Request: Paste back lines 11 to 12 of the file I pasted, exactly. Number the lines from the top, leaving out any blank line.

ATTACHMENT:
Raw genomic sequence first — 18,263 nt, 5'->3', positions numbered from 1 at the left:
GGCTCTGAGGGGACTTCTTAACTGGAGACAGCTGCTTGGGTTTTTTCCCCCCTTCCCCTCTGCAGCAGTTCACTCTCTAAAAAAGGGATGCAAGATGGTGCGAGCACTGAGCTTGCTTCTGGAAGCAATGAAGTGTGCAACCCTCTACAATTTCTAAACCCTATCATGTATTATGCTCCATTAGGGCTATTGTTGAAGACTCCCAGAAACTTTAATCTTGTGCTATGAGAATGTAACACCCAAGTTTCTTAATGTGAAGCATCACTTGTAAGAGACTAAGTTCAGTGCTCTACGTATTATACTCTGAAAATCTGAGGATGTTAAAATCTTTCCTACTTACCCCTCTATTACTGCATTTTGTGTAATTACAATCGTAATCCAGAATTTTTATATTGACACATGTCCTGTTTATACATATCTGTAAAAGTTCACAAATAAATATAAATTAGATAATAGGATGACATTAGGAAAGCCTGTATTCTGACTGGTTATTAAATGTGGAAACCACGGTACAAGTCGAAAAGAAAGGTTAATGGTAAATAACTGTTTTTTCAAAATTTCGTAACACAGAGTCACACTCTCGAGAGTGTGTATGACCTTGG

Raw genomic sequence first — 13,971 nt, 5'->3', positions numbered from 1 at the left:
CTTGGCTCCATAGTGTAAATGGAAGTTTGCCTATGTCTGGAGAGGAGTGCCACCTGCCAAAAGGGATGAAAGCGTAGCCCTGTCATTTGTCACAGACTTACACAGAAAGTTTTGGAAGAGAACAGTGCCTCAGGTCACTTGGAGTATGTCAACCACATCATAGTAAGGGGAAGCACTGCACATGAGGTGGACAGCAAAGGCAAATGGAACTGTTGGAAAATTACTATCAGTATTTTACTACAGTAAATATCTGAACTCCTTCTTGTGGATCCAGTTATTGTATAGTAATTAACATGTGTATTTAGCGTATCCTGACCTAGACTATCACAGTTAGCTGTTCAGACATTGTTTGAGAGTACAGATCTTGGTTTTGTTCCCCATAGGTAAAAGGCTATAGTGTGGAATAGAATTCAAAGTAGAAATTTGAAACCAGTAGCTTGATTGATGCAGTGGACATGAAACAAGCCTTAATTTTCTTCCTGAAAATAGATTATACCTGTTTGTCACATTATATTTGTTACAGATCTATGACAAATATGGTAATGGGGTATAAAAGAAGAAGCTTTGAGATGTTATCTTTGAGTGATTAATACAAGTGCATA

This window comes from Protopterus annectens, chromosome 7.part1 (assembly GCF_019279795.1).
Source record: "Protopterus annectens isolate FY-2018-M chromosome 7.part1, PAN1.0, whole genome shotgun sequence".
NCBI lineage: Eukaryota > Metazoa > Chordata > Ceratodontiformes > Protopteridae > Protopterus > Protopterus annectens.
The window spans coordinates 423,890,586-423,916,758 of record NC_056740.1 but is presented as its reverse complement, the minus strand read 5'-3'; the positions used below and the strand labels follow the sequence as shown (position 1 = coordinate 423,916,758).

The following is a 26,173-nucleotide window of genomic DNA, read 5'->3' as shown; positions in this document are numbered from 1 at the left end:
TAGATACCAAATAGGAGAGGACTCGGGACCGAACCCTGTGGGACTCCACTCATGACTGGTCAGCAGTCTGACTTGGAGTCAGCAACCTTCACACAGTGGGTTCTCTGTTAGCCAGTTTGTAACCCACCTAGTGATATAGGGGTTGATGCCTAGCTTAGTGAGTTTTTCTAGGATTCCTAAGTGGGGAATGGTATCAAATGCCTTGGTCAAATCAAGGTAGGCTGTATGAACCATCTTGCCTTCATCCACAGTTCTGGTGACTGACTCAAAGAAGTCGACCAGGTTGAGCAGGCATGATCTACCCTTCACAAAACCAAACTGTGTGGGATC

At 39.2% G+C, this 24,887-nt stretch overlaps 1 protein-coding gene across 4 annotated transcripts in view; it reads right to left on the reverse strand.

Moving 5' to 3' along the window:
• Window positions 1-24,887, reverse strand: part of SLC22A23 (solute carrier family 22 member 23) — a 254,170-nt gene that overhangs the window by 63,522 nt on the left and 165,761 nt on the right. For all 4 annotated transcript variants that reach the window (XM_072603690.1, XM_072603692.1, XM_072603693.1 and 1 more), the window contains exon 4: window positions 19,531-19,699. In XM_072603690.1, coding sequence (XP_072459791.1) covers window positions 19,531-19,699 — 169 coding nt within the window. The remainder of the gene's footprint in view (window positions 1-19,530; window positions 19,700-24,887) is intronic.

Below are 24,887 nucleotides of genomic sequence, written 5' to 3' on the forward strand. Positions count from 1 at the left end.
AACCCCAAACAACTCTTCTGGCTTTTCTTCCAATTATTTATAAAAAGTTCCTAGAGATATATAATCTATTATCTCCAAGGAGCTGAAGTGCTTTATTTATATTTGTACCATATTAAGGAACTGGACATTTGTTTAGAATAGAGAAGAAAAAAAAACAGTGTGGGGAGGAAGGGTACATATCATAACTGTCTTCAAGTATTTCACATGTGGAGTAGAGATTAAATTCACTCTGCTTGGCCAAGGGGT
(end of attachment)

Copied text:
At 39.2% G+C, this 24,887-nt stretch overlaps 1 protein-coding gene across 4 annotated transcripts in view; it reads right to left on the reverse strand.

Moving 5' to 3' along the window: